Latest posts by Jason Row (see all)
- 10 Basic Day to Day Techniques to Improve Your Photography - March 26, 2015
- What are Smart Objects in Photoshop CC and How to Use Them in Your Photo Editing - March 24, 2015
- How to Create Duotones and Split Tones in Lightroom - March 21, 2015
The recent release of the Nikon D800 has thrown into sharp relief the fact that the megapixel war is most definitely not over. In the last few years, there has been a brief lull in the battle, a sort of phony war where the major manufacturers had been quietly suggesting that they had reached the optimum pixel count. Nikon’s D800 is almost certainly the open shot of a new battle for megapixel supremacy. So with this in mind, today, we are going to take a look at how many megapixels you really need.
Where Did The Battle Begin?
Time was that 6mp was deemed more than enough for anybody. Those days seem to be in the dim and distant pass, but yet in certain circumstances, it may be true. Perhaps the true answer to how many megapixels do you need is in fact, as many as I need. By this, I mean that different people will have different resolution requirements.
Horses for Courses
Lets take a look at the occasional amateur. This is someone, who enjoys photography but does not spend huge amounts of time or money on it. They most likely only ever look at their images on a computer monitor or TV screen. At best they may print their images up to 8×10 inches once in a while. The 6mp limit is probably quite suitable for them, quite capable of giving a nice quality print or screen image.
Next up would be the Enthusiast. This is someone who takes their photography seriously, they may have aspirations to become professional or they may be happy just shooting for the personal satisfaction. Either way, the chances are that they will want to print some of their images big and will want them to be sharp as well. The enthusiast will probably want a camera in the 12-24mp range. The upper range here may allow the photographer to produce exhibition quality prints up to 40×60 inches but of course the downside is that to obtain this quality there will need to be investment in good quality lenses as well. The average kit lens will start to show its deficiencies at this size.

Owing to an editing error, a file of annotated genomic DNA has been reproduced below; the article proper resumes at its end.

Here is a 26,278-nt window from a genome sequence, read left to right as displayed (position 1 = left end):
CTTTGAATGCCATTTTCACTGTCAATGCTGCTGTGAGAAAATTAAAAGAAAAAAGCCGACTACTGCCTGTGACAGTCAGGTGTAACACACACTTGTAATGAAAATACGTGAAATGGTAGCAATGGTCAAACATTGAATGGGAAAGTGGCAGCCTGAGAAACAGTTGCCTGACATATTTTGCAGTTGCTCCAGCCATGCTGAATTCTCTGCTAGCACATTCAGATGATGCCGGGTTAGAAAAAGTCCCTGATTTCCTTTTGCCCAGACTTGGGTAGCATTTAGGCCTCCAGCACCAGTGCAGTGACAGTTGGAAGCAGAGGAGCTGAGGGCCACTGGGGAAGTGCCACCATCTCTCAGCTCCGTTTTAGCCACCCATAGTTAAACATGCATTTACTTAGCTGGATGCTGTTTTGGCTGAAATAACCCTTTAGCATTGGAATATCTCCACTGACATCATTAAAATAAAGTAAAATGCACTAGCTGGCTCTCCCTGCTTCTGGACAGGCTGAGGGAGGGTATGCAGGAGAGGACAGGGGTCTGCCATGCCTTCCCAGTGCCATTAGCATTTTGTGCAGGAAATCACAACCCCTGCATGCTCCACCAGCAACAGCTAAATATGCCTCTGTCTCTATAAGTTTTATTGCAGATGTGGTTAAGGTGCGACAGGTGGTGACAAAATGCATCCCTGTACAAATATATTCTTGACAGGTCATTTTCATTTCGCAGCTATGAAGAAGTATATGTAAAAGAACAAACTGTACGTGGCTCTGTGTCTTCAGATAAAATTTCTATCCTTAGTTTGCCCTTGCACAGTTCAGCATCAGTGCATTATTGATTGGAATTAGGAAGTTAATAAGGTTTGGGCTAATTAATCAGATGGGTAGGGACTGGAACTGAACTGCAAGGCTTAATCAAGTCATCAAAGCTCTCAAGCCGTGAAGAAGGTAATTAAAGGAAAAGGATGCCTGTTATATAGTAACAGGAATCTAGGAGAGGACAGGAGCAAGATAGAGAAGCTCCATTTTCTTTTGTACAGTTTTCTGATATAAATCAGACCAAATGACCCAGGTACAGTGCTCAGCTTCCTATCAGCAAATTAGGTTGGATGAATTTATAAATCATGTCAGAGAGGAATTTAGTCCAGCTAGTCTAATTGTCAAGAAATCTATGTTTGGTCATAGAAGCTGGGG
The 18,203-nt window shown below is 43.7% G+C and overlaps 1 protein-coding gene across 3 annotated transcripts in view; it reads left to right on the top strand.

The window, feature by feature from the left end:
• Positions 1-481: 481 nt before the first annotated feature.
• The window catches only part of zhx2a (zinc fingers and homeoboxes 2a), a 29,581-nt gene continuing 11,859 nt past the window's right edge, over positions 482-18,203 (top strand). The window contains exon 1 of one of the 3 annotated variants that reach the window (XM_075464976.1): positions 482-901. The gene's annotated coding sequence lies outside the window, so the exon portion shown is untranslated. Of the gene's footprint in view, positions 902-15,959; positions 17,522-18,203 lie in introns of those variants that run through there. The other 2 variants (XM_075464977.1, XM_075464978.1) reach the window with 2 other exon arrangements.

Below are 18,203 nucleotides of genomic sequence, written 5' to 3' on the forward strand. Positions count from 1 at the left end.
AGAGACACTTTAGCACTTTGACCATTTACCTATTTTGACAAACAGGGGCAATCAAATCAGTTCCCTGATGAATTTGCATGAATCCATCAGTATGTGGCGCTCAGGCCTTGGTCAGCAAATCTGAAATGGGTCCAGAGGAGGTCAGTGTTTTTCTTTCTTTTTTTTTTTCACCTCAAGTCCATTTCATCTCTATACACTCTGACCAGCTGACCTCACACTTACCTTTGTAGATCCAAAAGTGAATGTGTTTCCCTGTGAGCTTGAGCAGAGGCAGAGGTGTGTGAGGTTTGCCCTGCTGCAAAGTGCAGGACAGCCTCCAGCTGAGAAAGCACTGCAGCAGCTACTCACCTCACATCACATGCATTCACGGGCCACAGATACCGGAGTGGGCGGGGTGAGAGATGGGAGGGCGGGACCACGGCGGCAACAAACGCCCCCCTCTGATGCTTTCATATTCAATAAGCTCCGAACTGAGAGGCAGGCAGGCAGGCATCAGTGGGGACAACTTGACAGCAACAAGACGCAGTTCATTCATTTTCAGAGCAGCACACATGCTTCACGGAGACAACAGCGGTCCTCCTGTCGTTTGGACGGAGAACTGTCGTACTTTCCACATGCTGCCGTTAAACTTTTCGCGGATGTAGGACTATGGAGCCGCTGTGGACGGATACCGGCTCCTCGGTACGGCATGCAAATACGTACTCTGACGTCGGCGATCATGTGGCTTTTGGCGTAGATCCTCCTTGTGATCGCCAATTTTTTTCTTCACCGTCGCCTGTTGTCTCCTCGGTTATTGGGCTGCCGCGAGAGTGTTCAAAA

The Professional. So at the professional level, why would they need a camera of 36mp. Well there are a number of factors that come into play. Sometimes a pro may not be able to get into exactly the shooting location they want, having 36mp allows them to crop into the image significantly more than lower resolution cameras. Landscape and portrait photographers are always looking for the ultimate in resolution and until now that has only been obtainable with medium format backs.
Of course there are many factors in play when deciding how many megapixels are good enough for you and only you can decide what that number is. Of course all pixels are not born equal and you need to consider whether the increase in resolution will lead to a loss of high ISO quality, or perhaps whether your computer and hard drive are up to storing thousands of 36mp images and indeed whether you will ever truly need all those pixels.
I am going to end with a little reality check. Make a note in your diary to come back and read this article in five years time. I can tell you now that whilst most of the arguments will still be relevant, we will be laughing, perhaps with scorn, at the fact that we ever managed to get by with just 36 megapixels. That, in a nutshell is the reality of digital photography.
Jason Row is a British born travel photographer now living in Ukraine. You can follow him on Facebook or visit his site, The Odessa Files. He also maintains a blog chronicling his exploits as an Expat in the former Soviet Union